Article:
Lions general manager Bob Quinn and Titans general manager Jon Robinson worked together in New England, and while just about every organization in the league has someone in the building with Foxborough experience, they seem like a natural fit for a deal here. The Titans are thin at receiver after Rishard Matthews left town and Delanie Walker went down for the year, and while Taywan Taylor has flashed at times, Titans pass-catchers have dropped two long would-be touchdowns in consecutive weeks. They could sorely use another passing weapon for Marcus Mariota. The Lions will take a flier in return on Sharpe, who started 10 games as a rookie in 2016 before missing all of last year.
Cleveland QB Tyrod Taylor to Jacksonville
The Browns don't need Taylor after benching him for Baker Mayfield, and while Taylor would presumably return to the lineup if Mayfield were to get injured, he didn't really seem like a good fit in Hue Jackson's offense, which also has No. 3 QB Drew Stanton. Taylor is likely looking at backup work in free agency in 2019, and the Browns are essentially going to eat the $7 million or so remaining in base salary on his deal.
One place that might make sense for Taylor, though, is Jacksonville. While Blake Bortles struggled badly against the Chiefs in Week 5, I don't think the Jags would be pursuing Taylor as a replacement for their hot-and-cold starter. Bortles is basically priced in as the leader of this offense until 2019. Taylor would fit in as a likely upgrade at backup ahead of Cody Kessler by virtue of his ability to avoid giveaways, although he struggled with the Browns. He also could feature for a few snaps per game as a read-option quarterback to help spring the Jacksonville running game. It's not much for $7 million, but if Bortles gets hurt and the Jaguars are stuck without a viable quarterback, they'll be happy they turned to Taylor.
Jacksonville also might be in the market to add a tackle with Cam Robinson out for the year and Josh Wells struggling with a hamstring injury, but there aren't exactly many teams with extra left tackles laying around. The Eagles would ask for a fortune to deal Halapoulivaati Vaitai, who will likely take over as their eventual replacement for Jason Peters. The Bengals would happily trade Cedric Ogbuehi, who has been inactive all season, but it's not clear whether he's actually anything more than a replacement-level tackle.
Arizona LB Deone Bucannon to Jets
Bucannon was once a breakout star and a model for the way defenses would evolve as a safety turned into a linebacker. At his best, Bucannon was capable of covering athletic tight ends and terrifying opposing quarterbacks as a pass-rusher.
Since undergoing ankle surgery in May 2017, though, Bucannon seemingly hasn't been the same player. He struggled in 2017 and hasn't taken to the scheme of new coach Steve Wilks, who has promptly benched the former first-round pick. Bucannon played 100 percent of the defensive snaps in the opener and 73 percent in Week 4, but he fielded just one defensive snap in Week 3 and four during last week's win over the San Francisco 49ers.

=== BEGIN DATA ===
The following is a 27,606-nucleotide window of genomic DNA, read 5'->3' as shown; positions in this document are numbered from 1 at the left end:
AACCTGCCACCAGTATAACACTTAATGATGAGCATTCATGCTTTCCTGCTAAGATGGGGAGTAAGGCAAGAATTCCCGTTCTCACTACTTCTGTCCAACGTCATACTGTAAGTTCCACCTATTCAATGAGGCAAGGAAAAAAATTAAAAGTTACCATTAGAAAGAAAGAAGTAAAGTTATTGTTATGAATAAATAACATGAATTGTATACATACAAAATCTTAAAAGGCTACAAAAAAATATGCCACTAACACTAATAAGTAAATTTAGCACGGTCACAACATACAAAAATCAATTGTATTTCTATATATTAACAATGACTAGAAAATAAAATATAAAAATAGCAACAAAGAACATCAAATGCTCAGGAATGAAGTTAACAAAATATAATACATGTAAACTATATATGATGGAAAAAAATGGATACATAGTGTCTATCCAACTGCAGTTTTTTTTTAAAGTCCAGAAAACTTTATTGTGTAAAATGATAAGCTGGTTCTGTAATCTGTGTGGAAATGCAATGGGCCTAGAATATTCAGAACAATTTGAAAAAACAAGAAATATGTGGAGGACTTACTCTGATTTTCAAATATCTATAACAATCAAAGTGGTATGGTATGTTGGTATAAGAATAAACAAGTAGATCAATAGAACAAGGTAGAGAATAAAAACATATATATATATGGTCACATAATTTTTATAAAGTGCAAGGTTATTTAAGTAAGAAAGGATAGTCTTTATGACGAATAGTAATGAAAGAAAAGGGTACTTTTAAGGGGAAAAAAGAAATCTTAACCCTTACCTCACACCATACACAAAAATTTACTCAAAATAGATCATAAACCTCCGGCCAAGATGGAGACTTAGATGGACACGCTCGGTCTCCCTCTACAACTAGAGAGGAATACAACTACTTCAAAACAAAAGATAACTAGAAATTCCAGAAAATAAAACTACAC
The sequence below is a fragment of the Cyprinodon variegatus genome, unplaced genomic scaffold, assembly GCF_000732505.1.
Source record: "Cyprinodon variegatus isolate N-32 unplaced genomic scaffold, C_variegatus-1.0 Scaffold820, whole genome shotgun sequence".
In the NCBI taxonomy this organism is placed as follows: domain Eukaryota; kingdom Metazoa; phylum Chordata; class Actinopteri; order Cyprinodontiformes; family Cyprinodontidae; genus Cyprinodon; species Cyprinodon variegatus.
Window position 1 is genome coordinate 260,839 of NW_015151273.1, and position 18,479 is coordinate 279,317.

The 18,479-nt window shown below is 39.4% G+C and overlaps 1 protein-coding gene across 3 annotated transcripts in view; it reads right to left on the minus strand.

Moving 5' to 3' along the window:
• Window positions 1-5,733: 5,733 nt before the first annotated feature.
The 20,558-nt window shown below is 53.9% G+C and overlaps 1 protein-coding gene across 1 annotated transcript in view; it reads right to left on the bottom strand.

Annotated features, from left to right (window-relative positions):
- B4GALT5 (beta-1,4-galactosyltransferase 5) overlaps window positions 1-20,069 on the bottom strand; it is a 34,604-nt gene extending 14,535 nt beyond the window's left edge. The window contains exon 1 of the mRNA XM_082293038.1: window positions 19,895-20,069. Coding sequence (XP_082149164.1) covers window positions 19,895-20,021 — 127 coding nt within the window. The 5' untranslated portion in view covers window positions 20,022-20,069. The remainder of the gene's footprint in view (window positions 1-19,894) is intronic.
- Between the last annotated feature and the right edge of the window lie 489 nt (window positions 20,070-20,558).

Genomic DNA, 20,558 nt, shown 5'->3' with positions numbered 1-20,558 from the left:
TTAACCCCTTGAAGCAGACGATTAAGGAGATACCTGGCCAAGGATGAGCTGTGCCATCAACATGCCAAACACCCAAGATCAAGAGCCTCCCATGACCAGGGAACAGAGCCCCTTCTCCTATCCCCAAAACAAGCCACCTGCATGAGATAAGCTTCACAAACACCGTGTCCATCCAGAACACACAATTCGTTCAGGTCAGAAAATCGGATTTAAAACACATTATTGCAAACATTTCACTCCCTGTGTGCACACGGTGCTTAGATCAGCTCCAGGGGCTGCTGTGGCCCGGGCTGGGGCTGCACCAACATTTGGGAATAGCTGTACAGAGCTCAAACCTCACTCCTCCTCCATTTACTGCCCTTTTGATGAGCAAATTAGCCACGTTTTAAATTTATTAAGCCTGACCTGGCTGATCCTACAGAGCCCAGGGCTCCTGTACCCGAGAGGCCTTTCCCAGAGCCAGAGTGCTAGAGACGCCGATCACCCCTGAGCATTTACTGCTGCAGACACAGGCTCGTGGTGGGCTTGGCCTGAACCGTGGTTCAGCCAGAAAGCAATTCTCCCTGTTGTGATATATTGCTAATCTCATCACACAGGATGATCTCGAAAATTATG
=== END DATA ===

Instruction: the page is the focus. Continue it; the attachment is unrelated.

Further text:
Complicating matters is Bucannon's salary. The Cardinals are paying Bucannon $8.7 million as part of the fifth-year option in his rookie deal, which is an astronomical sum for a player who isn't seeing the field and clearly won't be back in the desert after the year. The Cardinals would love to shed the $6.1 million remaining on Bucannon's deal for both cap and cash purposes, but no team is going to trade for that deal as is.
The best-case scenario is that the Cardinals make an Osweiler Trade and package a draft pick to make Bucannon's contract more palatable. There's a logical landing point with the Jets, where former Cardinals coordinator Todd Bowles is now the coach and should be able to find a way to incorporate Bucannon's unique skill set into one of the league's more modern defenses. Oft-frustrating 2016 first-rounder Darron Lee has played better this season, but a healthy Bucannon would give the Jets a weapon in coverage and as a blitzer. It could be a chance to buy low on a player who succeeds in the right scheme, as the Rams did when they traded for Mark Barron at the end of a frustrating tenure with the Buccaneers.
Cleveland LB Jamie Collins to New England
The details: Browns trade Collins to New England Patriots for 2019 seventh-round pick.
Speaking of linebackers on unsustainable contracts, Collins' four-year, $50 million pact with the Browns hasn't worked out. He missed 11 games in 2017 with a concussion and a torn MCL, and his role in the defense has been marginalized with Joe Schobert and Christian Kirksey emerging as every-down linebackers. When Schobert and Kirksey are healthy, Collins is the guy usually coming off the field when the Browns go into their sub packages.
The Browns can cut Collins after the year and free up more than $9 million in cap space, which seems likely. In the meantime, they could convert some of the $7.5 million in prorated base salary remaining on Collins' deal into a signing bonus to make his contract more tradable. Let's say they convert $5 million into a bonus to save $2.5 million as part of a trade.